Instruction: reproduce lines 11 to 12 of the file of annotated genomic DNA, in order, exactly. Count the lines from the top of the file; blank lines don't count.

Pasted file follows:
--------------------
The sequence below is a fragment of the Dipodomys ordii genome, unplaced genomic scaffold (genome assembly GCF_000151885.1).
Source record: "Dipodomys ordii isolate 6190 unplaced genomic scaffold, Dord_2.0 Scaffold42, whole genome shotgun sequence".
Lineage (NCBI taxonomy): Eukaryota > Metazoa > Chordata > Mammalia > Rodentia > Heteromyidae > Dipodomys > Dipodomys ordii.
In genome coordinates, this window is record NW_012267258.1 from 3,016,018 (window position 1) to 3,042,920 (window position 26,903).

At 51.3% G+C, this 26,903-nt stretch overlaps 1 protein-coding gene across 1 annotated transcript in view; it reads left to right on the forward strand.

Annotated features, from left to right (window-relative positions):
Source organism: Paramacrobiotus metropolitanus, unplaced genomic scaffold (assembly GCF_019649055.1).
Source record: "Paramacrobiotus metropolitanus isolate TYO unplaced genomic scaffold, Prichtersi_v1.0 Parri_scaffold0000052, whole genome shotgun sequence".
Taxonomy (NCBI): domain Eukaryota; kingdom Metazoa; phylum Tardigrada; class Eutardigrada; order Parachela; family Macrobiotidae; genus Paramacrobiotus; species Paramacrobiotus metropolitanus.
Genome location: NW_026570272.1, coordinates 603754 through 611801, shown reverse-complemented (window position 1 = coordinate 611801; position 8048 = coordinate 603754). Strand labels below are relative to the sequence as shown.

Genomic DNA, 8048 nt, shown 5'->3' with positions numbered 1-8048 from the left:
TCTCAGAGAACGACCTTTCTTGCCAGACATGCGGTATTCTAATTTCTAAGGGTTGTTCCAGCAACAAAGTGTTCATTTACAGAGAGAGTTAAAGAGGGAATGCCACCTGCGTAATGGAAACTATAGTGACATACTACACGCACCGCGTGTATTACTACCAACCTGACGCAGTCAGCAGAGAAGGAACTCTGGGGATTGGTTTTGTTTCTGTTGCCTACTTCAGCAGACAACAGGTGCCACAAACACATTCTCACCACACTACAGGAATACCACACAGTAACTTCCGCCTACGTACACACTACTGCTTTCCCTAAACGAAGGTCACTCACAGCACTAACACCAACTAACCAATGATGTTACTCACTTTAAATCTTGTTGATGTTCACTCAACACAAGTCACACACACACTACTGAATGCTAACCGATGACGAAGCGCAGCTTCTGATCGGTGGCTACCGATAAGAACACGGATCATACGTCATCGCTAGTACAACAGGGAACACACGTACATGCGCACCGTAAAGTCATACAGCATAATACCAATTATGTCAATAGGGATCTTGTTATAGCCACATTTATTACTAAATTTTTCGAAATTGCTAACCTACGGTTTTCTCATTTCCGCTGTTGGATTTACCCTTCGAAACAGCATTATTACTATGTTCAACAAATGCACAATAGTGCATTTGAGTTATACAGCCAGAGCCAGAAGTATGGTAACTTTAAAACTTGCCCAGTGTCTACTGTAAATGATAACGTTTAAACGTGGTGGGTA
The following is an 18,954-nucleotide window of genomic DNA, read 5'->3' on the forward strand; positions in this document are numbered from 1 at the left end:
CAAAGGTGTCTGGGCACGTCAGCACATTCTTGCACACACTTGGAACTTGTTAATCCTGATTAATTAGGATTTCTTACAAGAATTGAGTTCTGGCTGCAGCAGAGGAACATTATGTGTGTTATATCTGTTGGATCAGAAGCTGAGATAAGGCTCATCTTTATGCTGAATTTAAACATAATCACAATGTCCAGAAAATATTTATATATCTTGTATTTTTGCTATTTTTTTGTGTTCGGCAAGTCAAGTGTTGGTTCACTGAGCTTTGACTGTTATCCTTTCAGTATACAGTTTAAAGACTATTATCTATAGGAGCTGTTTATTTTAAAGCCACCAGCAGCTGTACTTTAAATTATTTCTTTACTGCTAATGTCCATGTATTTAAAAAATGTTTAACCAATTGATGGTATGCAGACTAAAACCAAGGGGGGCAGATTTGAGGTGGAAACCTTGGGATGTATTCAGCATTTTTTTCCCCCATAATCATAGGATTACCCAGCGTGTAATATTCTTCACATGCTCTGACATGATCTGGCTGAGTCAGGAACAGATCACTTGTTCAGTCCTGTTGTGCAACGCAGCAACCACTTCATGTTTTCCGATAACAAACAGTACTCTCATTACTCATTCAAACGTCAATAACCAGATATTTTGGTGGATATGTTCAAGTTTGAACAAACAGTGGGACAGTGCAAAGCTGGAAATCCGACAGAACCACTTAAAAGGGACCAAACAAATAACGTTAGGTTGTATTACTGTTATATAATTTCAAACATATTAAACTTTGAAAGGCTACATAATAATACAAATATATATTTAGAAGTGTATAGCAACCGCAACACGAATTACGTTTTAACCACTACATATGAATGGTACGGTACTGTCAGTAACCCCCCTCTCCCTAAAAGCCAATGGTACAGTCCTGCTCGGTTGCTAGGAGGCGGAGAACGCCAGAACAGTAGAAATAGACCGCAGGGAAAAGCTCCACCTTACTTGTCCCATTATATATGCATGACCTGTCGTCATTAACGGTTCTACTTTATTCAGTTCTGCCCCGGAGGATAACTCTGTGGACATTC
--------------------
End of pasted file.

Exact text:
Genomic DNA, 8048 nt, shown 5'->3' with positions numbered 1-8048 from the left:
TCTCAGAGAACGACCTTTCTTGCCAGACATGCGGTATTCTAATTTCTAAGGGTTGTTCCAGCAACAAAGTGTTCATTTACAGAGAGAGTTAAAGAGGGAATGCCACCTGCGTAATGGAAACTATAGTGACATACTACACGCACCGCGTGTATTACTACCAACCTGACGCAGTCAGCAGAGAAGGAACTCTGGGGATTGGTTTTGTTTCTGTTGCCTACTTCAGCAGACAACAGGTGCCACAAACACATTCTCACCACACTACAGGAATACCACACAGTAACTTCCGCCTACGTACACACTACTGCTTTCCCTAAACGAAGGTCACTCACAGCACTAACACCAACTAACCAATGATGTTACTCACTTTAAATCTTGTTGATGTTCACTCAACACAAGTCACACACACACTACTGAATGCTAACCGATGACGAAGCGCAGCTTCTGATCGGTGGCTACCGATAAGAACACGGATCATACGTCATCGCTAGTACAACAGGGAACACACGTACATGCGCACCGTAAAGTCATACAGCATAATACCAATTATGTCAATAGGGATCTTGTTATAGCCACATTTATTACTAAATTTTTCGAAATTGCTAACCTACGGTTTTCTCATTTCCGCTGTTGGATTTACCCTTCGAAACAGCATTATTACTATGTTCAACAAATGCACAATAGTGCATTTGAGTTATACAGCCAGAGCCAGAAGTATGGTAACTTTAAAACTTGCCCAGTGTCTACTGTAAATGATAACGTTTAAACGTGGTGGGTA